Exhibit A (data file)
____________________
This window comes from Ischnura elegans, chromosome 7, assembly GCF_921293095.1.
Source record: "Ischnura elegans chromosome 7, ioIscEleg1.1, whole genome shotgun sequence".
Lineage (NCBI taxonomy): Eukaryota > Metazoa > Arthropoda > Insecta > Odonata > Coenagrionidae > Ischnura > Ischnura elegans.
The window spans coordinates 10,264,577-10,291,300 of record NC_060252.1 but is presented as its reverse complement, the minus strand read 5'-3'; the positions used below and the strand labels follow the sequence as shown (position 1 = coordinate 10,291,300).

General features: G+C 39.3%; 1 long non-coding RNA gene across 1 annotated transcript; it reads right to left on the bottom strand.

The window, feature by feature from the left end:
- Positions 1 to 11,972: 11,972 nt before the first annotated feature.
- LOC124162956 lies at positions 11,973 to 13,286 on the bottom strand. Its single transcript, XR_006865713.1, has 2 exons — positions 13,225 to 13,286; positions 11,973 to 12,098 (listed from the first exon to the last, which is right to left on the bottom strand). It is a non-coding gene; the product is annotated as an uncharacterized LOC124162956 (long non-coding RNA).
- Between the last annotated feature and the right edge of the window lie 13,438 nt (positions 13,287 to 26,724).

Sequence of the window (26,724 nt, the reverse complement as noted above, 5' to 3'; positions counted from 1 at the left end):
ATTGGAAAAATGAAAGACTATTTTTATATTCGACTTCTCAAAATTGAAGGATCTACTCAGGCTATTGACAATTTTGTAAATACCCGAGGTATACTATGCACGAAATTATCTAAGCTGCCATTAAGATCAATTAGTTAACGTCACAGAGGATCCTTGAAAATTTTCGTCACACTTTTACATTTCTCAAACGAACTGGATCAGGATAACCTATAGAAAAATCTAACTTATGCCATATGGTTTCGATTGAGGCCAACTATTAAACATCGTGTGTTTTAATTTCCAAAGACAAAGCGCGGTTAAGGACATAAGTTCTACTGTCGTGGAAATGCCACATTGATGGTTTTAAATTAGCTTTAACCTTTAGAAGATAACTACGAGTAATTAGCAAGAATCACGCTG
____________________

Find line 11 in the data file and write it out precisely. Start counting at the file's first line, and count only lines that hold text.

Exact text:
ATTGGAAAAATGAAAGACTATTTTTATATTCGACTTCTCAAAATTGAAGGATCTACTCAGGCTATTGACAATTTTGTAAATACCCGAGGTATACTATGCACGAAATTATCTAAGCTGCCATTAAGATCAATTAGTTAACGTCACAGAGGATCCTTGAAAATTTTCGTCACACTTTTACATTTCTCAAACGAACTGGATCAGGATAACCTATAGAAAAATCTAACTTATGCCATATGGTTTCGATTGAGGCCAACTATTAAACATCGTGTGTTTTAATTTCCAAAGACAAAGCGCGGTTAAGGACATAAGTTCTACTGTCGTGGAAATGCCACATTGATGGTTTTAAATTAGCTTTAACCTTTAGAAGATAACTACGAGTAATTAGCAAGAATCACGCTG